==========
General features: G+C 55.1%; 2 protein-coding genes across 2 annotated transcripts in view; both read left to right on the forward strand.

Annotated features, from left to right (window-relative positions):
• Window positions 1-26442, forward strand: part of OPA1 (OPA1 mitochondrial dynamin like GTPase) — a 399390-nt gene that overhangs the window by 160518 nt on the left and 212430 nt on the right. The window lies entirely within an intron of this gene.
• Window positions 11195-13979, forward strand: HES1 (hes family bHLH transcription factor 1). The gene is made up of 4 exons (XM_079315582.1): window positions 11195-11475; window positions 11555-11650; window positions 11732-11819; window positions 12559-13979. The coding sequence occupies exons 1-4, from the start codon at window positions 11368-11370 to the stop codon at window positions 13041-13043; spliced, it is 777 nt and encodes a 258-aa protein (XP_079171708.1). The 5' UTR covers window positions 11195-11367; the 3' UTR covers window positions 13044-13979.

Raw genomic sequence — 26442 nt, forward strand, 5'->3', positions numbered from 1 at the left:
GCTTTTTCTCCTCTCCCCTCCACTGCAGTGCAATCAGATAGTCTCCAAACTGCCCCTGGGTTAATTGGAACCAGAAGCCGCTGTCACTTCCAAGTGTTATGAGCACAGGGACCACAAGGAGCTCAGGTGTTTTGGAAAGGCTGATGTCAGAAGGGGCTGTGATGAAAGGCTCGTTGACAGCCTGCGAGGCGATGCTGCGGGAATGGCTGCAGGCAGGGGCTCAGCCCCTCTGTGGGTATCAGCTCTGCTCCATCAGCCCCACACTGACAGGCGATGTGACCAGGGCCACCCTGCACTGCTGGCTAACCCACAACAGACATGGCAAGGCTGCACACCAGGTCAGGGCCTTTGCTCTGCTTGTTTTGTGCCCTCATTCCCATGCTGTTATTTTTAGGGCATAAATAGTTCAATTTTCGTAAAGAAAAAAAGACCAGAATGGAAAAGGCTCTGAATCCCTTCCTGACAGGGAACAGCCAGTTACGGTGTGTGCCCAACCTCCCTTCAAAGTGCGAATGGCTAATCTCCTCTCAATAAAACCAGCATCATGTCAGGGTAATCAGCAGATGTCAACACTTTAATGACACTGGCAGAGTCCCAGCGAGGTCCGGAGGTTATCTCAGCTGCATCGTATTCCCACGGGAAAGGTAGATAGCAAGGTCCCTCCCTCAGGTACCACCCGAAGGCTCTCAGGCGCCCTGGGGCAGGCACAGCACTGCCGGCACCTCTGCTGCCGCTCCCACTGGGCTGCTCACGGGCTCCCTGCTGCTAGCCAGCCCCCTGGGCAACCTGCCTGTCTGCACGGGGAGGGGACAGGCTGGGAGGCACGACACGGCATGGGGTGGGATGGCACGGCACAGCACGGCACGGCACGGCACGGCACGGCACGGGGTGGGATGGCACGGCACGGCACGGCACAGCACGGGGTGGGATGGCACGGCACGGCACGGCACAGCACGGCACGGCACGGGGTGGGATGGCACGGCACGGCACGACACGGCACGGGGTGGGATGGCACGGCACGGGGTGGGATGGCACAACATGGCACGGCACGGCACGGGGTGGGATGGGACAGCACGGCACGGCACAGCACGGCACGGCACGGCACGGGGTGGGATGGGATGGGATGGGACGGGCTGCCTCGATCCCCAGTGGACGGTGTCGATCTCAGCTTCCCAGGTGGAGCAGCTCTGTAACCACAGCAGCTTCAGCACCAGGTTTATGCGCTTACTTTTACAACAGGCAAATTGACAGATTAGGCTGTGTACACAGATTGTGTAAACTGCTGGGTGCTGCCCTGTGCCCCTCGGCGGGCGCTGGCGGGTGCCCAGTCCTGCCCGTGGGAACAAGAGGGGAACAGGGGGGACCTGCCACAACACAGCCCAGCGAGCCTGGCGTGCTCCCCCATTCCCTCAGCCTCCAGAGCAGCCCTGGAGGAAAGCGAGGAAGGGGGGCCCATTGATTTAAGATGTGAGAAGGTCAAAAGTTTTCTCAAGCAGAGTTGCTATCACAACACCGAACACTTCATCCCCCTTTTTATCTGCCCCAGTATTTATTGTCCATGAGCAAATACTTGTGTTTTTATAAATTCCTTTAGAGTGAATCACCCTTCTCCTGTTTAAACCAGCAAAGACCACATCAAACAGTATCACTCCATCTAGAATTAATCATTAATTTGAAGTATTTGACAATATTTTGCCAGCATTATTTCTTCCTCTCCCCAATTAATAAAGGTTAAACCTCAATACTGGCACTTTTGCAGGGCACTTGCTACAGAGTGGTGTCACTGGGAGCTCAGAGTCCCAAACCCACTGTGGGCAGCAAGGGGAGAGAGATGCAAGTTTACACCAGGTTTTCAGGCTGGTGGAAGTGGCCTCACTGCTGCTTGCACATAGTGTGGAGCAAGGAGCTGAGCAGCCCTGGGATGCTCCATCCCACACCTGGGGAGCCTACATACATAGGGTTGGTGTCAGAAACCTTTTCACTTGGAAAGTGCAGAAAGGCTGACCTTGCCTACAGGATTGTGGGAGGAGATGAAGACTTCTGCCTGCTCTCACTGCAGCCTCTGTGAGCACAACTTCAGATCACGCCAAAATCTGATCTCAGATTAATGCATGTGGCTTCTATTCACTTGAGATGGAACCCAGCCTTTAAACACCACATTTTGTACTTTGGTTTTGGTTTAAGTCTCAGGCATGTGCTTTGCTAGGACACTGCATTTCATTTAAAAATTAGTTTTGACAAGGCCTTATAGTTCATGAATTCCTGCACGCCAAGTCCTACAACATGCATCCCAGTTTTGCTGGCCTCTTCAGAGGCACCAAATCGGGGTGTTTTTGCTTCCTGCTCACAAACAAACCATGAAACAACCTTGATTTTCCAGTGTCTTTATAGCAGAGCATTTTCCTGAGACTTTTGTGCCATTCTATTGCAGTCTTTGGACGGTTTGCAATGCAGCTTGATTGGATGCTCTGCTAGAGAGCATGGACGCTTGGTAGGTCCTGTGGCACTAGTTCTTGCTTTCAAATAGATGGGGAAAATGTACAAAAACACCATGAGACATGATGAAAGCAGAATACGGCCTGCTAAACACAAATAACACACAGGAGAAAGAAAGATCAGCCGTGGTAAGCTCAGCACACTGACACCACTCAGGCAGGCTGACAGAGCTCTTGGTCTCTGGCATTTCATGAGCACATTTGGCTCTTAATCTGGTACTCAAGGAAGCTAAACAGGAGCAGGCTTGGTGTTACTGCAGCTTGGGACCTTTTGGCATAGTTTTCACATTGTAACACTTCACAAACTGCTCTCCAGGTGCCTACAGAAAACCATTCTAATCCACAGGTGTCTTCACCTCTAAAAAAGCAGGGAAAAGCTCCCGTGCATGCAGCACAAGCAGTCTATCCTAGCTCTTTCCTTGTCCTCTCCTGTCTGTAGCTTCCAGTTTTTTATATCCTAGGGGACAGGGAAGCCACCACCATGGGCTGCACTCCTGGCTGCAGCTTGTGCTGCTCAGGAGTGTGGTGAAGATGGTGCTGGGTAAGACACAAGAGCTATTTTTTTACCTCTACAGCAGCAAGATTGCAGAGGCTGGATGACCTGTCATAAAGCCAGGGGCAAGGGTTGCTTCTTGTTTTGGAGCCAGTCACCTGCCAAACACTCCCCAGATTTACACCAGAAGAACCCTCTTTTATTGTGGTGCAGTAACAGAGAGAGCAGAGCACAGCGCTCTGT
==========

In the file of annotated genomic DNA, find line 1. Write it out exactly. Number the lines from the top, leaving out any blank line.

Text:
General features: G+C 55.1%; 2 protein-coding genes across 2 annotated transcripts in view; both read left to right on the forward strand.